In Texas, a person can sue for defamation if another person has published an offensive statement or photo about them on the internet. Defamation laws vary from state to state, and the process is complicated. While some states have a longer statute of limitations than others, Texas does not. You can sue as soon as a year after the defamatory statement appeared online. But if you wait longer than a year, you may lose your case. car wreck law firm Houston
In Texas, you may only recover nominal damages if you can prove that a statement caused you pain and suffering. The law assumes that you have suffered mental anguish or lost reputation as a result of the statement. Statements that accuse someone of a crime or injury to their profession are defamatory per se. The law also recognizes a plaintiff's burden of proving actual damages.
To sue for defamation damages, you must be a public figure. In Texas, public figures can sue for damages if the statements are made with malice. Actual malice means knowing that the statement was false, and reckless disregard of the truth. Texas courts have held that public officials, such as law enforcement agents and the U.S. Securities and Exchange Commission, are public figures. Defamation damages in such situations require actual malice on the part of the defendant.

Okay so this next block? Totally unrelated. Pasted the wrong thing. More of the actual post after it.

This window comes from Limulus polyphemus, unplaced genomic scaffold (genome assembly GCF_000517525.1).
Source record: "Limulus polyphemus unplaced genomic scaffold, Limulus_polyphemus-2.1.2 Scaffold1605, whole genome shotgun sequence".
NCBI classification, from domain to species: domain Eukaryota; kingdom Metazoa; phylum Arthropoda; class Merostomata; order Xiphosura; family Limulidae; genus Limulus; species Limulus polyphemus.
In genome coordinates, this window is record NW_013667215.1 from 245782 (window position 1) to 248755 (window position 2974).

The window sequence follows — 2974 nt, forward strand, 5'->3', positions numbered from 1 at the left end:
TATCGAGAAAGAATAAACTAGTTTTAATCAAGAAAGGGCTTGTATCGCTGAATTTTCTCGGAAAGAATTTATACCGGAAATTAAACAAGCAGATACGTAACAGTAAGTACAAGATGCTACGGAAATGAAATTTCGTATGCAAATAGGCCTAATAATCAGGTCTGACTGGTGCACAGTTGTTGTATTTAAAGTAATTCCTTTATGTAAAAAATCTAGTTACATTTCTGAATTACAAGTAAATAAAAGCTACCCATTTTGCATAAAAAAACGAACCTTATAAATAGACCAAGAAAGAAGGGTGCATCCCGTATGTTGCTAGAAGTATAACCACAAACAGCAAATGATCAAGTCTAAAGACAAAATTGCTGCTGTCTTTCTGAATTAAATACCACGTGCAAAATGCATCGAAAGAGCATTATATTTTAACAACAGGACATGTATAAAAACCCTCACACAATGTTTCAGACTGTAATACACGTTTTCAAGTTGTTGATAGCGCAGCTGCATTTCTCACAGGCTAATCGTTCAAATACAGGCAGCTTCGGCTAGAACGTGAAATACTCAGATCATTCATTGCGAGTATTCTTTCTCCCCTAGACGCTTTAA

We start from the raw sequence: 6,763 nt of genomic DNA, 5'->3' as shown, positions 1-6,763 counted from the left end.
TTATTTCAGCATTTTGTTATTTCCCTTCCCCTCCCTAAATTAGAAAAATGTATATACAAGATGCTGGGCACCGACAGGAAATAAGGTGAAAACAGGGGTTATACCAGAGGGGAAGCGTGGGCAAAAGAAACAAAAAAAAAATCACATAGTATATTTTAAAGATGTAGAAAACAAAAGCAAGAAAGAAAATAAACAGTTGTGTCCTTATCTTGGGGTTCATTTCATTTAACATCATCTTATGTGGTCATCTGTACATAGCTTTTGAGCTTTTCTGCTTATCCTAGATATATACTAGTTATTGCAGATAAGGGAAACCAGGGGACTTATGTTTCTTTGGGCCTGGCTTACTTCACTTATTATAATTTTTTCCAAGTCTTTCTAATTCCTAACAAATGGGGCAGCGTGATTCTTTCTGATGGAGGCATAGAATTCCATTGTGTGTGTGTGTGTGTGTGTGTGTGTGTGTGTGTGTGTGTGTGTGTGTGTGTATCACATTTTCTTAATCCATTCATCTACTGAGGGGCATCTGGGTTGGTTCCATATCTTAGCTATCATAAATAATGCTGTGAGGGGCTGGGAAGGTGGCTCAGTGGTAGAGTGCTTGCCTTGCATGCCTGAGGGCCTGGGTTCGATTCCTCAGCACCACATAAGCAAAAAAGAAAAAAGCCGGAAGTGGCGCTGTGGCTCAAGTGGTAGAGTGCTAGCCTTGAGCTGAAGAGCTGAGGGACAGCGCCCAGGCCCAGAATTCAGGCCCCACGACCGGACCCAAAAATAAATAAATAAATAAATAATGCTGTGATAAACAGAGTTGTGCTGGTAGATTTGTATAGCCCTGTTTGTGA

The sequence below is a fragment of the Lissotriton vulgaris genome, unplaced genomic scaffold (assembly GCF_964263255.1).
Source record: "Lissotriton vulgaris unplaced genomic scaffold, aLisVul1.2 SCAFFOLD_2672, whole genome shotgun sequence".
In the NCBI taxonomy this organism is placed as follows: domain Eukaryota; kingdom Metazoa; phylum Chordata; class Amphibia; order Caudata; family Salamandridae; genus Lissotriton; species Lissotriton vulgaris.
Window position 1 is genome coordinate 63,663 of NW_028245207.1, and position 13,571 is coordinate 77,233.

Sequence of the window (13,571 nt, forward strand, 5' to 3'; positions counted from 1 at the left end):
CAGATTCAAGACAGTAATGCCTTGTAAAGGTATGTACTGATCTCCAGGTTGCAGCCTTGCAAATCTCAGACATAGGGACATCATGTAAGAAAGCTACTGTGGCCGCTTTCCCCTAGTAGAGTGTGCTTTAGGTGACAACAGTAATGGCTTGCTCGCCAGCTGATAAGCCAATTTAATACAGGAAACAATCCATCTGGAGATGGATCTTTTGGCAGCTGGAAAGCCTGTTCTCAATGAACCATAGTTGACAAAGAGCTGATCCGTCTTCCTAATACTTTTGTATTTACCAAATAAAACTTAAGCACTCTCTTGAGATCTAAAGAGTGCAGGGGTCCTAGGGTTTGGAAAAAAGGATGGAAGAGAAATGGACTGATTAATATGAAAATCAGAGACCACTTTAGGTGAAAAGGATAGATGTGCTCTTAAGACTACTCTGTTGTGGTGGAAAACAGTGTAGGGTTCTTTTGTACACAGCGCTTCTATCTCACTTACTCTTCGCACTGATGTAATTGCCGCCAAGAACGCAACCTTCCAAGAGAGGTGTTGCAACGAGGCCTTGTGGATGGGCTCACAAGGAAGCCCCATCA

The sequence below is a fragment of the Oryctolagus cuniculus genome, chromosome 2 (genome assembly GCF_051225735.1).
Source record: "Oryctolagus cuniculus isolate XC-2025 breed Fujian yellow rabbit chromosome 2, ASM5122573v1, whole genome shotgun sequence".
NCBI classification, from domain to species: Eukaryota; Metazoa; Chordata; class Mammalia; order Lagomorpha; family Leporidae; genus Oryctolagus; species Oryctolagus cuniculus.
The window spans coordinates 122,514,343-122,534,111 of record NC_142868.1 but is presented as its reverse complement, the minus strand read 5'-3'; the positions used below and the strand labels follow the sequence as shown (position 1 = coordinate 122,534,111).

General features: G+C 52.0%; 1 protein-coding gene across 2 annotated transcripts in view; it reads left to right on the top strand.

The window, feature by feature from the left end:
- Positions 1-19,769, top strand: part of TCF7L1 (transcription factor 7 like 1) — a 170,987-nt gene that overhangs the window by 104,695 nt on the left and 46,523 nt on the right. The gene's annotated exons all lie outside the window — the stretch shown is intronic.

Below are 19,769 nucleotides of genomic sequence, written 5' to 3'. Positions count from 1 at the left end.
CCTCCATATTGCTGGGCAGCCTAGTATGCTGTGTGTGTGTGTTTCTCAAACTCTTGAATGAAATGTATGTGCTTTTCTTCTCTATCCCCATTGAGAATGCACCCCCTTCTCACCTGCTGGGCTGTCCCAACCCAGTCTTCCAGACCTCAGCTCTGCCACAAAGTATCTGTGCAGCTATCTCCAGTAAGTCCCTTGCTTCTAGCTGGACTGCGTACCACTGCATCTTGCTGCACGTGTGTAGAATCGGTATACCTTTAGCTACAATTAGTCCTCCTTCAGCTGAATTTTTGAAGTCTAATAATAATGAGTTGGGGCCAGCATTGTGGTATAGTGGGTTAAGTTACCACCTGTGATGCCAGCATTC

While retraction requests may reduce the plaintiff's ability to receive exemplary damages, they can serve to mitigate economic damages. A plaintiff may not be able to collect exemplary damages if the publication has made a public apology, and that is a valid defense. But if a plaintiff has no proof that the statement was true, the court may still hold that the publication libelous.
Defamation damages in Texas are often awarded to those who have been subjected to unsavory statements about themselves or their work. While defamation damages are rare, they can be significant and can cover an array of damages, from a few dollars to millions of dollars. For those who have suffered a loss due to another's words or photos, it is vital to take action as soon as possible.
However, there are several exceptions to the general rule, if you are to sue for defamation. In some cases, the TCPA may apply to your claim even if you are not the original author of the statement. If you're suing someone who published a controversial story, you must prove that it was true. Otherwise, your case may not be successful. The state Supreme Court has not recognized the neutral report privilege, but lower courts have upheld this defense.
If you are a public figure who was the target of a defamatory statement, the only way to win compensation for your injury is to prove that the defendant had malicious intent when making the defamatory statement. Defamation attorneys will be able to analyze the details of your case to determine the strength of your defamation claim. A defamation lawyer is your best option.